Save a life and make some cash with your plasma

By By Sabriel Harris

By Sabriel Harris

I walk into Biomat Plasma Center before noon on a weekday morning, feeling a little sheepish but hoping they’re still taking walk-ins. I’m strapped for cash and convinced no one actually donates plasma for money. I glance around and am surprised to see 15 to 20 people sitting in the waiting room, talking on their cell phones, filling out paperwork or watching the movie playing on the plasma-screen television. The most surprising thing is the menagerie of people there. From blue collar workers to businessmen, and girls wearing Hollister and Abercrombie.

I breeze through the paperwork and nervously follow a nurse back to the donating room. There are about 40 people reclining in the chairs hooked to machines and watching the same movie that is playing in the waiting room. I lie back and anxiously flex my arms. Is it worth it? I glance around and see that the man next to me is wearing a U T-shirt and, of course, I am soothed.

The technicians are friendly and business-like, which is comforting. They have obviously done this hundreds of times. I am hooked up in no time, watching my blood pumped and sorted by the machine to my left, but I quickly become engrossed with the movie playing right above me and forget what I’m doing.

About 40 minutes later, I walk down 800 South clutching $40. Yes. It is completely worth it.

It seems that more and more people, like me, are feeling that their change purses are a little too light, and it’s only natural that the general population does and will turn to extra cash more frequently. It’s simple logic that green spends better on smaller things such as groceries and entertainment. Donating plasma is a quick, easy and safe way to earn some pocket change. Believe me, it’s less scary than it sounds.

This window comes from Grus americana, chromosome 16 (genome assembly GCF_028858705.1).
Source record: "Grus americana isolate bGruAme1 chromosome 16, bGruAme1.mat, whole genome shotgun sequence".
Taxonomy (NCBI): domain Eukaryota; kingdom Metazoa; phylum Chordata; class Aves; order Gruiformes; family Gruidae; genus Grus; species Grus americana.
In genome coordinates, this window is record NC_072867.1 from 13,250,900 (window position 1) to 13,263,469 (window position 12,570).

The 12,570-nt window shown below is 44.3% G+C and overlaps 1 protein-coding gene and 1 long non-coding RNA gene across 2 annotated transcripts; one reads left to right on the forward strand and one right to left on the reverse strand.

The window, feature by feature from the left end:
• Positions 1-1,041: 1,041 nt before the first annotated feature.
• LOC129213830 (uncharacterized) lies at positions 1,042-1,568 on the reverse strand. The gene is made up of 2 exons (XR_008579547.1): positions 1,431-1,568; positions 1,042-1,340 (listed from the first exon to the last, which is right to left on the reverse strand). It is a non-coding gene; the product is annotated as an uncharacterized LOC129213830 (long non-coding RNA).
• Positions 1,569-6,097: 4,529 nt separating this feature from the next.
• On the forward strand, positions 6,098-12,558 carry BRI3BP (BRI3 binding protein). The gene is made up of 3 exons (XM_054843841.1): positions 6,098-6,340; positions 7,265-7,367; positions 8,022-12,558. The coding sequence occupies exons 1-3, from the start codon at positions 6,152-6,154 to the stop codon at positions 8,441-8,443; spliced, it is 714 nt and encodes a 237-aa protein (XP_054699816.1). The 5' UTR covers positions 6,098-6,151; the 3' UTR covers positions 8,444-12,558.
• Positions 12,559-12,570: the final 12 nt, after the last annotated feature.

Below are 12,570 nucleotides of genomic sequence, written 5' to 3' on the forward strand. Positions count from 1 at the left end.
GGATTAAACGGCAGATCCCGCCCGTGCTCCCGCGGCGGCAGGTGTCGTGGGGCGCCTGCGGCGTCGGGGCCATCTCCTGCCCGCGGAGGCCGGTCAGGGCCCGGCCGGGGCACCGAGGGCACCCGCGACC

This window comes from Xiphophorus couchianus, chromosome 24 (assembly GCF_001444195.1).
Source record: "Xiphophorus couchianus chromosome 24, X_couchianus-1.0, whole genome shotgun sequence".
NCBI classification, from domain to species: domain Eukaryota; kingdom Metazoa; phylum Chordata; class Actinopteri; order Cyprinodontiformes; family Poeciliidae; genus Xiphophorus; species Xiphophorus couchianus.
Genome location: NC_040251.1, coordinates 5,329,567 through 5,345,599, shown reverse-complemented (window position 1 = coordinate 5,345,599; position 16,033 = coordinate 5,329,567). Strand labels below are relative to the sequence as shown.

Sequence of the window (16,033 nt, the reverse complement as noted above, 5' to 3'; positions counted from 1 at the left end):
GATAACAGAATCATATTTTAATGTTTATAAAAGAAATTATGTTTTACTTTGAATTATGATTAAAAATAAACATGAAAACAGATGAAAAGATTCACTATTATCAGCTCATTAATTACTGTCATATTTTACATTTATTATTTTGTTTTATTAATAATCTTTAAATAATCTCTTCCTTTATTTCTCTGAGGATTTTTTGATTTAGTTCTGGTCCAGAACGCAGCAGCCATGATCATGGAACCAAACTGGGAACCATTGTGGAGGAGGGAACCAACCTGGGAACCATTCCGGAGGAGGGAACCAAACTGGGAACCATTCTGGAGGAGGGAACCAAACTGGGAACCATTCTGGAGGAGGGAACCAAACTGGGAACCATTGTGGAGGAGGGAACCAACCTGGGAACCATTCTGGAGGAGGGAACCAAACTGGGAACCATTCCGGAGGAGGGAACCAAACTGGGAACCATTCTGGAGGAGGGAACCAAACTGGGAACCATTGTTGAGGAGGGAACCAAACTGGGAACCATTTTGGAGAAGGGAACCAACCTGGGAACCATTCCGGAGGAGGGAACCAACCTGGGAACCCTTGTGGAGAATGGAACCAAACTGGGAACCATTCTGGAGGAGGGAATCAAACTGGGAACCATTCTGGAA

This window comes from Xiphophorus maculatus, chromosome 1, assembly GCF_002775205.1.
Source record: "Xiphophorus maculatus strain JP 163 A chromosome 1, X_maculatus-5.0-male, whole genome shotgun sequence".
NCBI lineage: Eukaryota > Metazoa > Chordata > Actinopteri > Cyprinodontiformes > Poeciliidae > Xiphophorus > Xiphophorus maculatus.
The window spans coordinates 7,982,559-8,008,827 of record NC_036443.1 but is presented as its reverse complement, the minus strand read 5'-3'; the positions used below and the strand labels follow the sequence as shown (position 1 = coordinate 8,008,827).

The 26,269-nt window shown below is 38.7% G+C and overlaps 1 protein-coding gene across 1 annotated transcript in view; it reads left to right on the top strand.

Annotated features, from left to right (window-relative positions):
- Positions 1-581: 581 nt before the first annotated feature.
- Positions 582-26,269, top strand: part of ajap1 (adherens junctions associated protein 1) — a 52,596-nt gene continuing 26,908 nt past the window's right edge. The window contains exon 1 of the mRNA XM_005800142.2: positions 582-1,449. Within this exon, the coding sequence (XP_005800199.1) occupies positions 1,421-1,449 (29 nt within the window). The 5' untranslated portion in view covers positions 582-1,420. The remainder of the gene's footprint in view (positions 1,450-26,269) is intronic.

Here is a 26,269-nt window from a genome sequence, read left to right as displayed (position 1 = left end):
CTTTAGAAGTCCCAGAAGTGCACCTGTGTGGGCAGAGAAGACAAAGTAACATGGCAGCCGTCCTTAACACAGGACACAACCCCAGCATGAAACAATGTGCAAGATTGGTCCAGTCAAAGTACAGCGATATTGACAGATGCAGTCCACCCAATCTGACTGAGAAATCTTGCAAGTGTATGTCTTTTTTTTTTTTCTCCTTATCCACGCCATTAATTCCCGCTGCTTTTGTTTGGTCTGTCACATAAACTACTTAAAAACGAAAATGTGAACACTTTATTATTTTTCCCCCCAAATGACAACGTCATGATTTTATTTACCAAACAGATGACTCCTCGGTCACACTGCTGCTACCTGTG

Plasma is the clear, straw-colored liquid that remains after removing most cellular components of blood and it’s the largest component, making up about 55 percent. The procedure to remove it from blood is fairly simple. A needle is inserted into the arm and hooked to a machine much like when giving blood, except that this machine separates red blood cells from the plasma and puts the red blood cells back into your body.

As well as a treatment for some blood diseases in some circumstances. It is used in pharmaceutical research and for the creation of reagents, serums used by hospitals and laboratories in the testing of blood for various diseases, identifying blood groups and types and antibody detection.

According to Josh Smith, a technician at Biomat Plasma Center located at 38 E. 800 South, donations have gone up about 20 percent in the past six months. He also confirmed that plasma rejuvenates within 24 hours, but the U.S. Food and Drug Administration states that a person can only donate twice in a seven-day period.

Compensation varies from center to center but at Biomat you receive $40 for your first two visits, $25 on the third if within seven days of the second and $35 on the fourth if seven days within the third. In a month, you could make about $240, in a year that’s more than $2,880. Other centers are right around this amount.

With the economy the way it is and most people trying to watch their budgets a little more closely, it seems pretty logical. We could all use an extra $3,000 per year, and donating plasma is a safe, easy way to earn some extra cash. My plasma money pays my grocery bills and takes me to a movie or out to eat every week. It’s become a necessary part of my life and I believe I need the money as much as my plasma is needed for research.

With minimum effort, I continue to have a fair amount of spending money in my wallet every two days and potentially save lives at the same time. Plasma is a natural resource one hardly thinks about and rarely uses. It is only fair we give it to someone who can benefit from it.

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